By BEN LAWRENCE
An incident in my seven years as editor of the Evening Times is very relevant to addressing today’s illegalities in Nigeria. It was during the Murtala/Obasanjo military regime which introduced the phrase “with immediate effect” to Nigeria’s political lexicon. Specifically, it was about the creation of the Federal Radio Corporation of Nigeria, FRCN, and the Nigerian Television Authority, NTA.
The circumstances for merging existing regional and federal radio stations to form the FRCN network and their television stations to NTA were volatile and controversial as they led to the sack of a minister and a military governor. Ayo Ogunlade, the broadcaster who became federal commissioner for information, and Group Captain Usman Jibrin, then military governor of the powerful Kaduna State, lost their jobs in the crisis.
But what is relevant here is the cavalier manner General Olusegun Obasanjo’s regime went about establishing the two bodies. The government announced their formation without any empowering law and so the status quo as existed before the proclamation remained. This means the new ones did not exist.
One of my colleagues, Patrick Obazele, a senior journalist and one of the executives of FRCN, brought the germane issue to my notice. Six months after the so-called establishment of the two bodies, they were still using chequebooks of the Nigerian Broadcasting Corporation, NBC, for all financial transactions at the Union Bank and other banks which refused to accept the ones they printed in the names of the new corporations because they did not exist in law. I detailed one of my bright reporters (and they were many in those days who could dig a story out of a hole) to handle the matter. The banks were not the flighty, lawless ones that allow all illegalities to pass as they now do.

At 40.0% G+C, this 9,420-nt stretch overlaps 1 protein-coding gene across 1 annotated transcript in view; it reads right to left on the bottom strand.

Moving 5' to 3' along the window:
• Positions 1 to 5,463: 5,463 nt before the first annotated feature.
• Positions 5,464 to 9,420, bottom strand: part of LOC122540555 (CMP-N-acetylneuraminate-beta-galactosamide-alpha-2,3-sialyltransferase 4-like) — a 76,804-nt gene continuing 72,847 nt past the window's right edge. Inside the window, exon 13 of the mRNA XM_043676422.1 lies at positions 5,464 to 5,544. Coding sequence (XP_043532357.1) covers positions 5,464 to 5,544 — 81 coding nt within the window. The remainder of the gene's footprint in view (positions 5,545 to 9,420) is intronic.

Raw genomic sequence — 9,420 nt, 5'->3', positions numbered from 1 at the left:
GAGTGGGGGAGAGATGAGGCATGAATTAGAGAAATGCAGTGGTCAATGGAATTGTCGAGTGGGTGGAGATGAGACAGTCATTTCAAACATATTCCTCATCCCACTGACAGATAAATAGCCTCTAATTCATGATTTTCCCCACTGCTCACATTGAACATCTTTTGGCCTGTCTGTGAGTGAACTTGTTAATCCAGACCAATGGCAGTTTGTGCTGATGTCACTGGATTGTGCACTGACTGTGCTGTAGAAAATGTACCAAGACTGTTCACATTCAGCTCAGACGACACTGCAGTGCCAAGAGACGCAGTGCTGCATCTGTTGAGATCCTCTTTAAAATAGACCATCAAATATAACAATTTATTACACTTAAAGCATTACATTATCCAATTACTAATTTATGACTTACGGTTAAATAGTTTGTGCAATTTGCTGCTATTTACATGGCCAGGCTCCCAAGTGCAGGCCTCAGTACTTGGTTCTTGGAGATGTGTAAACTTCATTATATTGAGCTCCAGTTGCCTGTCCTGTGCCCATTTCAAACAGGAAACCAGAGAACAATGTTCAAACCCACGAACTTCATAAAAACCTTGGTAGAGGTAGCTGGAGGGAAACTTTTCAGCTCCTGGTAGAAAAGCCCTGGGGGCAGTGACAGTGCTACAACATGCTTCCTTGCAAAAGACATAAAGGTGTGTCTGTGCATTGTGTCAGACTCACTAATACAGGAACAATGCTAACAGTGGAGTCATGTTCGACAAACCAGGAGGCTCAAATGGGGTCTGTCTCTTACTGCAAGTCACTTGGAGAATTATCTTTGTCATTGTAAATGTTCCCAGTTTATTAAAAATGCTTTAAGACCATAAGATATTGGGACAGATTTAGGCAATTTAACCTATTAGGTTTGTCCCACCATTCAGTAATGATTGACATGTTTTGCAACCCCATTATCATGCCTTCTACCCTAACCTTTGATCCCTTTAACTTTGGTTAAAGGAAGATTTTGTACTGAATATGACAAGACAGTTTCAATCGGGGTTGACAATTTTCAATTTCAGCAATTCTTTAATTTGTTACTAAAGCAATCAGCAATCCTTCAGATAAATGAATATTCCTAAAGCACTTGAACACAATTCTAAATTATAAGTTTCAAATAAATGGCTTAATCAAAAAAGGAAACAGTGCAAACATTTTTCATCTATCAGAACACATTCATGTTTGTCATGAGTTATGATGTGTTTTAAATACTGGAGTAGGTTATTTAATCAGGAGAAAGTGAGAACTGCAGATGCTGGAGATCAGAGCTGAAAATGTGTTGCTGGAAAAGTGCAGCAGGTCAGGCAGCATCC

My reporter, Raymond Okiti, found that these new corporations were almost financially beleaguered because of the regime’s actions which lacked the force of law. The new director general of the FRCN then, George Bako, declined comments on the issue when we contacted him. We went to press but the story was killed on the stone by Daily Times deputy chief executive after contacting Alex Nwokedi, then press secretary to General Obasanjo. My general manager (Times Publications Division), Peter Osugo, took umbrage but pacified the boys. It hurt my team and me more because we had worked on the story and were to replace it late with the second best for that evening. The decrees setting up the two corporations were gazetted extraordinarily two days later, some six months after that creation that claimed two highly placed public officers. These illegalities have been the features of the present democracy spanning 13 years, a period during which the law should govern every aspect of the people’s lives for transparency and good governance. The executive has behaved as if it is the law and this still reigns unchecked. The executive cannot disburse funds not budgeted for by the legislature, and any of its actions without an enabling law is null and void and of no effect.